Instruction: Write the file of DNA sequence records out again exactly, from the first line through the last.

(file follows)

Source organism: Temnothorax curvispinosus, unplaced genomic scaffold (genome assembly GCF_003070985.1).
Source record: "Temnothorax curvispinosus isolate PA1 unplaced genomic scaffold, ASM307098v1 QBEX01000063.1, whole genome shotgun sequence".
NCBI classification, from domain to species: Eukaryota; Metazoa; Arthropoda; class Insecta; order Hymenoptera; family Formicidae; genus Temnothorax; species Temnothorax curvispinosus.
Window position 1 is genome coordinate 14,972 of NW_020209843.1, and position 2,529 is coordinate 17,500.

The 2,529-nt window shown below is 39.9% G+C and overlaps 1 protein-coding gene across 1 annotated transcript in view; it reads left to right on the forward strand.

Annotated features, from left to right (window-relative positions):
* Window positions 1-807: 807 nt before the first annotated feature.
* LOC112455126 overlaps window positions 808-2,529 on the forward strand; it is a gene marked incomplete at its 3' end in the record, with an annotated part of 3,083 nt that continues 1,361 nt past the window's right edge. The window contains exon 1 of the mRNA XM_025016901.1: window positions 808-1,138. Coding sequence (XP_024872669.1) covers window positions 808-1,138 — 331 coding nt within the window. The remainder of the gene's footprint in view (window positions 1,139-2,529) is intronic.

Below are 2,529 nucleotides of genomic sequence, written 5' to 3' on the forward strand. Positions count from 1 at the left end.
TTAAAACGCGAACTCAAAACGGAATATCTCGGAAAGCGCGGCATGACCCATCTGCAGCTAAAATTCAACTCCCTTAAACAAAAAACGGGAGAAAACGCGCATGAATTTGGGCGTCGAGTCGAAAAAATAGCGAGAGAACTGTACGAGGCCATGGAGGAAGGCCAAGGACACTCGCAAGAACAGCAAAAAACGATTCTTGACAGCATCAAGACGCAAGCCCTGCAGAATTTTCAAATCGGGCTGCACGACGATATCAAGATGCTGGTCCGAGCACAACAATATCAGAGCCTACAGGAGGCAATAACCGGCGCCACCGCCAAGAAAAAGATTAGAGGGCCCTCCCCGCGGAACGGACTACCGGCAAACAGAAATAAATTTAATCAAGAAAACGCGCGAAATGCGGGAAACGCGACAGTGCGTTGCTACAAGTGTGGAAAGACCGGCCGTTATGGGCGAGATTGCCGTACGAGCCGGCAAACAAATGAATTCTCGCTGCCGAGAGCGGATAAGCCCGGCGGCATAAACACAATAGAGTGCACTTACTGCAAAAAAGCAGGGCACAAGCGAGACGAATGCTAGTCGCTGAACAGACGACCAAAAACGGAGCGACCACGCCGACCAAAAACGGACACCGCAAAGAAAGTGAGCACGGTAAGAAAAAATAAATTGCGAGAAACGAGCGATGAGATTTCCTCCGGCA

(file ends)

Source organism: Temnothorax curvispinosus, unplaced genomic scaffold (genome assembly GCF_003070985.1).
Source record: "Temnothorax curvispinosus isolate PA1 unplaced genomic scaffold, ASM307098v1 QBEX01000063.1, whole genome shotgun sequence".
NCBI classification, from domain to species: Eukaryota; Metazoa; Arthropoda; class Insecta; order Hymenoptera; family Formicidae; genus Temnothorax; species Temnothorax curvispinosus.
Window position 1 is genome coordinate 14,972 of NW_020209843.1, and position 2,529 is coordinate 17,500.

The 2,529-nt window shown below is 39.9% G+C and overlaps 1 protein-coding gene across 1 annotated transcript in view; it reads left to right on the forward strand.

Annotated features, from left to right (window-relative positions):
* Window positions 1-807: 807 nt before the first annotated feature.
* LOC112455126 overlaps window positions 808-2,529 on the forward strand; it is a gene marked incomplete at its 3' end in the record, with an annotated part of 3,083 nt that continues 1,361 nt past the window's right edge. The window contains exon 1 of the mRNA XM_025016901.1: window positions 808-1,138. Coding sequence (XP_024872669.1) covers window positions 808-1,138 — 331 coding nt within the window. The remainder of the gene's footprint in view (window positions 1,139-2,529) is intronic.

Below are 2,529 nucleotides of genomic sequence, written 5' to 3' on the forward strand. Positions count from 1 at the left end.
TTAAAACGCGAACTCAAAACGGAATATCTCGGAAAGCGCGGCATGACCCATCTGCAGCTAAAATTCAACTCCCTTAAACAAAAAACGGGAGAAAACGCGCATGAATTTGGGCGTCGAGTCGAAAAAATAGCGAGAGAACTGTACGAGGCCATGGAGGAAGGCCAAGGACACTCGCAAGAACAGCAAAAAACGATTCTTGACAGCATCAAGACGCAAGCCCTGCAGAATTTTCAAATCGGGCTGCACGACGATATCAAGATGCTGGTCCGAGCACAACAATATCAGAGCCTACAGGAGGCAATAACCGGCGCCACCGCCAAGAAAAAGATTAGAGGGCCCTCCCCGCGGAACGGACTACCGGCAAACAGAAATAAATTTAATCAAGAAAACGCGCGAAATGCGGGAAACGCGACAGTGCGTTGCTACAAGTGTGGAAAGACCGGCCGTTATGGGCGAGATTGCCGTACGAGCCGGCAAACAAATGAATTCTCGCTGCCGAGAGCGGATAAGCCCGGCGGCATAAACACAATAGAGTGCACTTACTGCAAAAAAGCAGGGCACAAGCGAGACGAATGCTAGTCGCTGAACAGACGACCAAAAACGGAGCGACCACGCCGACCAAAAACGGACACCGCAAAGAAAGTGAGCACGGTAAGAAAAAATAAATTGCGAGAAACGAGCGATGAGATTTCCTCCGGCA